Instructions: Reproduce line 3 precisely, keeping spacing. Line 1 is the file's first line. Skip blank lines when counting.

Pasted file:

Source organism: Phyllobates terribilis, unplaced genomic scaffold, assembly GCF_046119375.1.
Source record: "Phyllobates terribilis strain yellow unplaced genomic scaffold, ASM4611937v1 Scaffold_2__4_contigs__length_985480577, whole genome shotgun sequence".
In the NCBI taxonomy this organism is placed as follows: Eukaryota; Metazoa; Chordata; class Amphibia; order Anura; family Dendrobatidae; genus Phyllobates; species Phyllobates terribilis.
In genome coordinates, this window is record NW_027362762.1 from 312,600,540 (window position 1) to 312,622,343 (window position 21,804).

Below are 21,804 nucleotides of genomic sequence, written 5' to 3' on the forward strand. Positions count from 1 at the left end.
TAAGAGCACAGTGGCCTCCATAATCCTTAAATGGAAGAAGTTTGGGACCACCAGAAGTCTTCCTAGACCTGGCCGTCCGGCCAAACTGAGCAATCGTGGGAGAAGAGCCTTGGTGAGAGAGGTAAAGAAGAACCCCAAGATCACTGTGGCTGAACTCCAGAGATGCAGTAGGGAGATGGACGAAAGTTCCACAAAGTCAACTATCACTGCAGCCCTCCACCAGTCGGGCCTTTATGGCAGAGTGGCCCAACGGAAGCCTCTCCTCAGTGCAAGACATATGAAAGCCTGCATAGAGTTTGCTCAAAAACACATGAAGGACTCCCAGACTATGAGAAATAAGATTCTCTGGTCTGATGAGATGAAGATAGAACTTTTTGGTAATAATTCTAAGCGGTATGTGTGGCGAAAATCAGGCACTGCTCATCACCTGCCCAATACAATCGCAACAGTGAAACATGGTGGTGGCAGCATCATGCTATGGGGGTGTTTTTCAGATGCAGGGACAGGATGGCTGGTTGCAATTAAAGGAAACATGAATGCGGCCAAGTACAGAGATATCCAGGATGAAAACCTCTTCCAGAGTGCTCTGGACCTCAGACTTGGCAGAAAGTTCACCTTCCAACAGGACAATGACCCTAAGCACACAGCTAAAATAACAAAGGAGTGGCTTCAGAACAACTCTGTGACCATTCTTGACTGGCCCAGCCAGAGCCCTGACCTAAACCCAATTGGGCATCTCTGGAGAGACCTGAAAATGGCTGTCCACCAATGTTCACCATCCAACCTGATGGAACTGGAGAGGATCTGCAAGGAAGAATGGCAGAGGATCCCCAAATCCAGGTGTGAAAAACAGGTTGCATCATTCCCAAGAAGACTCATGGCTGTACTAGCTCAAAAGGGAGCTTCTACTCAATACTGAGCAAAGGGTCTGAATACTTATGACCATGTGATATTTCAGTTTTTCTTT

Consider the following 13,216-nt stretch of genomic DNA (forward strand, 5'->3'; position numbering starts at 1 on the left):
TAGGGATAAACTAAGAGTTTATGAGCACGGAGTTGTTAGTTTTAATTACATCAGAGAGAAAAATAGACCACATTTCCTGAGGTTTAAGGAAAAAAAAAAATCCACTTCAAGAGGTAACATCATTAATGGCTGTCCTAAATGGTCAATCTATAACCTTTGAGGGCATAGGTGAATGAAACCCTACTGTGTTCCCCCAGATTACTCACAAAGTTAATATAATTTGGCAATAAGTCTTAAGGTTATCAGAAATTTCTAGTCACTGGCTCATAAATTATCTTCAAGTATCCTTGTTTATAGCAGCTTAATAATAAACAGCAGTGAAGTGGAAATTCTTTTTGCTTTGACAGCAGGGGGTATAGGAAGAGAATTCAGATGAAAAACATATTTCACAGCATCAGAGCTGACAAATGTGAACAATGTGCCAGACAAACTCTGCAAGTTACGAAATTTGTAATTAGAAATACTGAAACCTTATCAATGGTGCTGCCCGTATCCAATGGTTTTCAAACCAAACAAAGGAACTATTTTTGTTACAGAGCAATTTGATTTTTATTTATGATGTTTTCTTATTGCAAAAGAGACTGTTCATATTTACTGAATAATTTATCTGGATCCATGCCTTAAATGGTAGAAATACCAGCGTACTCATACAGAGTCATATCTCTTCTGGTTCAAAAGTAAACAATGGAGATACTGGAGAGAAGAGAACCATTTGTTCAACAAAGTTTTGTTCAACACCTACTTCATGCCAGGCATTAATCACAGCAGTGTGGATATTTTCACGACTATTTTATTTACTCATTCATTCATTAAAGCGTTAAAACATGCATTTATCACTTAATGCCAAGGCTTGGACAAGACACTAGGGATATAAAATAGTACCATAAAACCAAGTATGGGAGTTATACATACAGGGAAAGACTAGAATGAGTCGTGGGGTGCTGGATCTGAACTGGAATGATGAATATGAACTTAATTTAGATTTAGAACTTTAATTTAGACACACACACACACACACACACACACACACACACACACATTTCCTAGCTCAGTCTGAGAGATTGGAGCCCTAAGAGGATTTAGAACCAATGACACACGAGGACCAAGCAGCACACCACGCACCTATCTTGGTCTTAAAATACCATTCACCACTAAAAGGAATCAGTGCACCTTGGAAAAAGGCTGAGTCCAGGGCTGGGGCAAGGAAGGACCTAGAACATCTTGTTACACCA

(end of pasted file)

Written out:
In the NCBI taxonomy this organism is placed as follows: Eukaryota; Metazoa; Chordata; class Amphibia; order Anura; family Dendrobatidae; genus Phyllobates; species Phyllobates terribilis.